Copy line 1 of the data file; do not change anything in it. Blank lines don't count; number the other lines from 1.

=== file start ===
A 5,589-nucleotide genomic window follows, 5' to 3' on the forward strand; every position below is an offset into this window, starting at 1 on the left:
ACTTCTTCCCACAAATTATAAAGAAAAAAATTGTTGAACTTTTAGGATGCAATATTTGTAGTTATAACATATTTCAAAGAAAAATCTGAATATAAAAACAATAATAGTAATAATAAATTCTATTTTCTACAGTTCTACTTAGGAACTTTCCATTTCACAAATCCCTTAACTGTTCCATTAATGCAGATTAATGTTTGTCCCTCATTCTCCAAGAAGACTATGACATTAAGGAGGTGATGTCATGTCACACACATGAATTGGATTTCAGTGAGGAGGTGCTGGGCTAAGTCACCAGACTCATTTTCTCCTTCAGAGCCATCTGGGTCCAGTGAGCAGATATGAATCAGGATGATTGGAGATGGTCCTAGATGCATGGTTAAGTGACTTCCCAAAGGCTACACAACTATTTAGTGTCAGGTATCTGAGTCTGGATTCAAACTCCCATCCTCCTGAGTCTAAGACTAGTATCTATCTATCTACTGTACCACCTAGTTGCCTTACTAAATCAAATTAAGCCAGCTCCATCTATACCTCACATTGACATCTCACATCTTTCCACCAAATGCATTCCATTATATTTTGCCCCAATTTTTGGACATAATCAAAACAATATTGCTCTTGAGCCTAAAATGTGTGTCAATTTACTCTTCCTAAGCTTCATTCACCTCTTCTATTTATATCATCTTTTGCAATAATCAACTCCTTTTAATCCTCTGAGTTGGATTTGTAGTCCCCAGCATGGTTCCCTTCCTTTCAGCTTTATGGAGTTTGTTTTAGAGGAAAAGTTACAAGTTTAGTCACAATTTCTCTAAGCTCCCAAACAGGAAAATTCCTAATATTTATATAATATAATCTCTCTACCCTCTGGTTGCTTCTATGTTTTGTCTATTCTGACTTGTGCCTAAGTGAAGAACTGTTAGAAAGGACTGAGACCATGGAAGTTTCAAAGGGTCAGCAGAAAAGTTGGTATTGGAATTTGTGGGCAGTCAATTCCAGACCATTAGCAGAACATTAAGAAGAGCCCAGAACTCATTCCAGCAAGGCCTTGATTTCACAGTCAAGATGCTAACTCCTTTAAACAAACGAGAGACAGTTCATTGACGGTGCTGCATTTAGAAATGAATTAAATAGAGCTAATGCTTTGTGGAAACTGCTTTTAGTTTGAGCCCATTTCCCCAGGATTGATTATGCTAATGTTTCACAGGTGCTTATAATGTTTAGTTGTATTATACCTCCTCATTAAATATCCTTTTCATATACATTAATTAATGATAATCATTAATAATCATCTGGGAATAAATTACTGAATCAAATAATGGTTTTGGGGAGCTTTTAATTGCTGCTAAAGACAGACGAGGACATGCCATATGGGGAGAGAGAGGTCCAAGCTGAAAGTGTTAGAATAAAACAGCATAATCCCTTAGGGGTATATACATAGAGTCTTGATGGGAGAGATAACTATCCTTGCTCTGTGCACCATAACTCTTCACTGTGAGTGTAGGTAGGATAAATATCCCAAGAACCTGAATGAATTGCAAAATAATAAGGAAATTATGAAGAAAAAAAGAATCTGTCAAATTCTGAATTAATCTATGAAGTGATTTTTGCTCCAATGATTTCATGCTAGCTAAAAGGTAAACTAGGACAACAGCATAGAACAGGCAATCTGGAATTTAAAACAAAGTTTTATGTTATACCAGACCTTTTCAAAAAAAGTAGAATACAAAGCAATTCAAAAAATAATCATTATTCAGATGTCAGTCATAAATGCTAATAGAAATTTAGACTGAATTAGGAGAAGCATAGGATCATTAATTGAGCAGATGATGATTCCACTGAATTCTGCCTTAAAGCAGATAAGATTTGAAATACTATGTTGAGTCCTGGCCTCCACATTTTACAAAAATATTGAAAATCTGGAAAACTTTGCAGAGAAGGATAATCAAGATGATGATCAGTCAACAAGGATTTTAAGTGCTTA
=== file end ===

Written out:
A 5,589-nucleotide genomic window follows, 5' to 3' on the forward strand; every position below is an offset into this window, starting at 1 on the left: